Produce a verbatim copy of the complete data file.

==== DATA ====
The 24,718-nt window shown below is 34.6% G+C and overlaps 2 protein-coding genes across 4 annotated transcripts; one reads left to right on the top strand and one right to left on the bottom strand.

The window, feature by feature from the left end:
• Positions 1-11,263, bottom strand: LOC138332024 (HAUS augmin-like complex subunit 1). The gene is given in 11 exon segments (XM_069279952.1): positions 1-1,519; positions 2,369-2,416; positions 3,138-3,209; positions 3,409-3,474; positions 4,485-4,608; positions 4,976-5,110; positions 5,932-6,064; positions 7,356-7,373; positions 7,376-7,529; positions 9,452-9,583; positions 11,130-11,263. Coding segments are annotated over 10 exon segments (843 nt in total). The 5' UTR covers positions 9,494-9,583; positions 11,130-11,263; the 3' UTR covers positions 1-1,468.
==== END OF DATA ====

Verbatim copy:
The 24,718-nt window shown below is 34.6% G+C and overlaps 2 protein-coding genes across 4 annotated transcripts; one reads left to right on the top strand and one right to left on the bottom strand.

The window, feature by feature from the left end:
• Positions 1-11,263, bottom strand: LOC138332024 (HAUS augmin-like complex subunit 1). The gene is given in 11 exon segments (XM_069279952.1): positions 1-1,519; positions 2,369-2,416; positions 3,138-3,209; positions 3,409-3,474; positions 4,485-4,608; positions 4,976-5,110; positions 5,932-6,064; positions 7,356-7,373; positions 7,376-7,529; positions 9,452-9,583; positions 11,130-11,263. Coding segments are annotated over 10 exon segments (843 nt in total). The 5' UTR covers positions 9,494-9,583; positions 11,130-11,263; the 3' UTR covers positions 1-1,468.